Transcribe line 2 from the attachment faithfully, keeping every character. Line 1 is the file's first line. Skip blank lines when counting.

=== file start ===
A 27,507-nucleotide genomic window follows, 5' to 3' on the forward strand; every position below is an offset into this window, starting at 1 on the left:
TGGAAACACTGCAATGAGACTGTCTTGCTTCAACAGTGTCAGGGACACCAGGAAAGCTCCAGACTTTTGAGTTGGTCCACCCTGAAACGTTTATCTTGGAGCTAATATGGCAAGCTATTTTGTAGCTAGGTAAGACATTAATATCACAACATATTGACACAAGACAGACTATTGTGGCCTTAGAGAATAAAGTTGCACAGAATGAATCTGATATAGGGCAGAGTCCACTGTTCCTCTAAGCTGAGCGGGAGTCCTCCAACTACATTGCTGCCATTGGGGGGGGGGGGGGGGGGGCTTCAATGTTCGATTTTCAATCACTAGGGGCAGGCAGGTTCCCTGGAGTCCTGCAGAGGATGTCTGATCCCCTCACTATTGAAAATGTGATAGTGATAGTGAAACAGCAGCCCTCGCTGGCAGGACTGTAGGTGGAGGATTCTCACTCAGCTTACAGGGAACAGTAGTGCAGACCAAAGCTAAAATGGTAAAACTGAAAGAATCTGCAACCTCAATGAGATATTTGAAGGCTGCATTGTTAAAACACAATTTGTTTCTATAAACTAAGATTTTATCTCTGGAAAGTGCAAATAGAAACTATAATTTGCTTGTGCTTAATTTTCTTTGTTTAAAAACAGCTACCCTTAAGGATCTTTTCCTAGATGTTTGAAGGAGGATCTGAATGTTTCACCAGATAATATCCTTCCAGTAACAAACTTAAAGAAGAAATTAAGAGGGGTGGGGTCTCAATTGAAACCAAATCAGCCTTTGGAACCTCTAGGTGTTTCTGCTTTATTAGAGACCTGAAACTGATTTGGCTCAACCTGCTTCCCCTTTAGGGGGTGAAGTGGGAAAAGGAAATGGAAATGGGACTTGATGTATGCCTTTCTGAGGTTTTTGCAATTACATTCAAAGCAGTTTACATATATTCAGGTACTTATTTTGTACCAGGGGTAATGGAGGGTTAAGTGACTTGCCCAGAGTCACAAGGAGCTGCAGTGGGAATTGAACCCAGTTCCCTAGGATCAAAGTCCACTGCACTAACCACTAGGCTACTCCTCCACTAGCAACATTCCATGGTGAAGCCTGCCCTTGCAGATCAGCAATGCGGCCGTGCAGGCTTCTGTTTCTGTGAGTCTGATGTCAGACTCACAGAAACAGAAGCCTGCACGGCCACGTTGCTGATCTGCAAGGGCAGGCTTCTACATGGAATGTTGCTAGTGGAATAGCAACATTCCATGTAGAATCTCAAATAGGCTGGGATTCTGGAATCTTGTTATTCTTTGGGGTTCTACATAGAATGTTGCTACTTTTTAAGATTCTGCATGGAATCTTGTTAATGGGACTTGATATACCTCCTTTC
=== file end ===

TGGAAACACTGCAATGAGACTGTCTTGCTTCAACAGTGTCAGGGACACCAGGAAAGCTCCAGACTTTTGAGTTGGTCCACCCTGAAACGTTTATCTTGGAGCTAATATGGCAAGCTATTTTGTAGCTAGGTAAGACATTAATATCACAACATATTGACACAAGACAGACTATTGTGGCCTTAGAGAATAAAGTTGCACAGAATGAATCTGATATAGGGCAGAGTCCACTGTTCCTCTAAGCTGAGCGGGAGTCCTCCAACTACATTGCTGCCATTGGGGGGGGGGGGGGGGGGGCTTCAATGTTCGATTTTCAATCACTAGGGGCAGGCAGGTTCCCTGGAGTCCTGCAGAGGATGTCTGATCCCCTCACTATTGAAAATGTGATAGTGATAGTGAAACAGCAGCCCTCGCTGGCAGGACTGTAGGTGGAGGATTCTCACTCAGCTTACAGGGAACAGTAGTGCAGACCAAAGCTAAAATGGTAAAACTGAAAGAATCTGCAACCTCAATGAGATATTTGAAGGCTGCATTGTTAAAACACAATTTGTTTCTATAAACTAAGATTTTATCTCTGGAAAGTGCAAATAGAAACTATAATTTGCTTGTGCTTAATTTTCTTTGTTTAAAAACAGCTACCCTTAAGGATCTTTTCCTAGATGTTTGAAGGAGGATCTGAATGTTTCACCAGATAATATCCTTCCAGTAACAAACTTAAAGAAGAAATTAAGAGGGGTGGGGTCTCAATTGAAACCAAATCAGCCTTTGGAACCTCTAGGTGTTTCTGCTTTATTAGAGACCTGAAACTGATTTGGCTCAACCTGCTTCCCCTTTAGGGGGTGAAGTGGGAAAAGGAAATGGAAATGGGACTTGATGTATGCCTTTCTGAGGTTTTTGCAATTACATTCAAAGCAGTTTACATATATTCAGGTACTTATTTTGTACCAGGGGTAATGGAGGGTTAAGTGACTTGCCCAGAGTCACAAGGAGCTGCAGTGGGAATTGAACCCAGTTCCCTAGGATCAAAGTCCACTGCACTAACCACTAGGCTACTCCTCCACTAGCAACATTCCATGGTGAAGCCTGCCCTTGCAGATCAGCAATGCGGCCGTGCAGGCTTCTGTTTCTGTGAGTCTGATGTCAGACTCACAGAAACAGAAGCCTGCACGGCCACGTTGCTGATCTGCAAGGGCAGGCTTCTACATGGAATGTTGCTAGTGGAATAGCAACATTCCATGTAGAATCTCAAATAGGCTGGGATTCTGGAATCTTGTTATTCTTTGGGGTTCTACATAGAATGTTGCTACTTTTTAAGATTCTGCATGGAATCTTGTTAATGGGACTTGATATACCTCCTTTC